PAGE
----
The Trial Of Arne Cheyenne Johnson
Like Anneliese Michel and Roland Doe, Arne Cheyenne Johnson was a typical teenager with no signs of mental illness or criminal history when things took a turn. On Feb. 16, 1981, the 19-year-old resident of Brookfield, Connecticut, stabbed his landlord, Alan Bono, to death — and claimed the devil made him do it.
Police arrived at the scene to find Bono stabbed in the stomach and chest with a five-inch pocket knife and arrested Johnson within the hour. Their report stated that the two men had been fighting over Johnson’s fiancée, Debbie Glatzel. However, the infamous paranormal investigators Ed and Lorraine Warren claimed otherwise.
The Warrens had been hired by the Glatzel family months earlier when the night terrors of Debbie’s younger brother David evolved into something more disturbing. David had described seeing “an old man with a white beard” during the day and a “man with big black eyes, a thin face with animal features and jagged teeth” at night.
He had begun kicking, biting, spitting, and cursing at his parents. David appeared to be getting strangled by an unseen presence and experienced seizures. While psychiatrists diagnosed him with a learning disability, the Warrens concluded he had been possessed by a demon — whom Johnson began frequently taunting.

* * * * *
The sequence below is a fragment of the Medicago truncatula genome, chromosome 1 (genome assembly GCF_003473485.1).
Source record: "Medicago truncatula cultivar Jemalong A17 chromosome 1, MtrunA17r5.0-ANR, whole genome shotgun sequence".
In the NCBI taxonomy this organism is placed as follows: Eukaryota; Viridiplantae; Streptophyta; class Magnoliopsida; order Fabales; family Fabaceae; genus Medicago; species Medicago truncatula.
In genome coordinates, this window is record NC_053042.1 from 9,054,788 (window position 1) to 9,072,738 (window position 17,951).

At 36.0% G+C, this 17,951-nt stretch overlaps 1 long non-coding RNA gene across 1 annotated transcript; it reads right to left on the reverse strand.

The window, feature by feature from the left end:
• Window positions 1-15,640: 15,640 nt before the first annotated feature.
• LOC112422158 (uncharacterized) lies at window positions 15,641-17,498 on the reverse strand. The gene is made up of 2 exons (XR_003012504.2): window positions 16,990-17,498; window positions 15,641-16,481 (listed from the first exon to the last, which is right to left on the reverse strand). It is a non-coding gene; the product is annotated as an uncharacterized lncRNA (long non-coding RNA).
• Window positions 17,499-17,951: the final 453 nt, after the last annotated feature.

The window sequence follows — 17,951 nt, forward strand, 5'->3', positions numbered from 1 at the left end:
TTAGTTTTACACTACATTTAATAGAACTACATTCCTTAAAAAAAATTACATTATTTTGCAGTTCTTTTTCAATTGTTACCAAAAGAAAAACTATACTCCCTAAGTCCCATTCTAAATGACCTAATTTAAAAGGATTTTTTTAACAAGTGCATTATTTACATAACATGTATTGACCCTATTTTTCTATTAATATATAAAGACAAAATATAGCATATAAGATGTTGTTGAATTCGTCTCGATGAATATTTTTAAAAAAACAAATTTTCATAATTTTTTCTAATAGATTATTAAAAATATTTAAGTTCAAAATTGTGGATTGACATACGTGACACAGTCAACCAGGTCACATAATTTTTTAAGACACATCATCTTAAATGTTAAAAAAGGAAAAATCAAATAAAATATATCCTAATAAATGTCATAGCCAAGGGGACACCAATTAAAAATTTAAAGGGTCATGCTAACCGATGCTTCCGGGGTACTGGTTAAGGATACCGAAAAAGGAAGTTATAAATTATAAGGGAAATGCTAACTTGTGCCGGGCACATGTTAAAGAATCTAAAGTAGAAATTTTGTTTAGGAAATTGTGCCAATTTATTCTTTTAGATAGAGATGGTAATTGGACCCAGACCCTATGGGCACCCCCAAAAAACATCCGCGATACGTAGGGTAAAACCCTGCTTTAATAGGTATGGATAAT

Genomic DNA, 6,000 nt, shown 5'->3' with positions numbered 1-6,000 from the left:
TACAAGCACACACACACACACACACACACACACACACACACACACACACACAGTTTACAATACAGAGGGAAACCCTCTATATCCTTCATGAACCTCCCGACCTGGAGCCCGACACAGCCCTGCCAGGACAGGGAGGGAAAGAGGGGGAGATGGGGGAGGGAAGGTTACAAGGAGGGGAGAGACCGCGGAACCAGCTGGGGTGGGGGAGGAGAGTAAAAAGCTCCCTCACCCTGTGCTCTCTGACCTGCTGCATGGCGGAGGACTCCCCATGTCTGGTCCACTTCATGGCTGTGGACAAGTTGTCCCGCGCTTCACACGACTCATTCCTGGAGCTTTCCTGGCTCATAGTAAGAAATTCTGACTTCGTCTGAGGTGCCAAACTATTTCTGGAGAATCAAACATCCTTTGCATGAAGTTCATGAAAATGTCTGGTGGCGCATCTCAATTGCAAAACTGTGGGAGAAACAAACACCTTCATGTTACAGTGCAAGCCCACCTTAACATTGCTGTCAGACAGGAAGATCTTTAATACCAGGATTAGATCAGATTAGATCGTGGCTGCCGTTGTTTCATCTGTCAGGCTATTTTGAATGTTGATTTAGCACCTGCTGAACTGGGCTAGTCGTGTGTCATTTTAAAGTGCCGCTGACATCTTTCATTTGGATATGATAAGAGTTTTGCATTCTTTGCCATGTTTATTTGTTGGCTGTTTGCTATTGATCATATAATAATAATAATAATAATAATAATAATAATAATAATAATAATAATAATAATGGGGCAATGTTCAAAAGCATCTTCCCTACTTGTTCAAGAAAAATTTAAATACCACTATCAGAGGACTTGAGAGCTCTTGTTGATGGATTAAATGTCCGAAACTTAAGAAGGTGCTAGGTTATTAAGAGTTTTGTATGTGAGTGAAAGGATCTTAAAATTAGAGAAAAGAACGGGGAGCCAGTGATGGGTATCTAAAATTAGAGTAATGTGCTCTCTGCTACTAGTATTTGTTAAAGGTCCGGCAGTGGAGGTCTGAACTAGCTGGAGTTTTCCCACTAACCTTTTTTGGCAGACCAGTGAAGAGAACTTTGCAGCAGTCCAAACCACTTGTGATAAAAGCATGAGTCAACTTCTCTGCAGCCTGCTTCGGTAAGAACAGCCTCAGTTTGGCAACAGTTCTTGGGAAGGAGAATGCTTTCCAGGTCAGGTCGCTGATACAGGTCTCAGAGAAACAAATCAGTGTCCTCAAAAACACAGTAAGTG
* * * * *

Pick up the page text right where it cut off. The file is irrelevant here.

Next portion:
Then, priests conducted three real-life exorcisms that purportedly led David to levitate and predict that Johnson would murder Bono. Johnson had screamed at the demonic voice to possess him instead and leave the child alone. According to his defense lawyer, the demon did just that.
It was the first time “not guilty by reason of demonic possession” was used in a courtroom, though the judge rejected it as a plea. Skeptics felt the Warrens were hucksters as proof of any priests involved in the exorcisms never surfaced — although the Dioceses of Bridgeport did confirm they’d been ordered to keep quiet.
Debbie’s other brother, Carl, joined the chorus of Warren skeptics and claimed they took advantage of David’s mental health issues. Meanwhile, Debbie Glatzel remains convinced. She said the devil accepted Johnson’s challenge and led him to kill.
In the end, Arne Cheyenne Johnson served five years of his 20-year sentence, and he and Debbie Glatzel are now married. In 2021, the saga was made into the eighth installment of the Conjuring franchise, The Conjuring: The Devil Made Me Do It.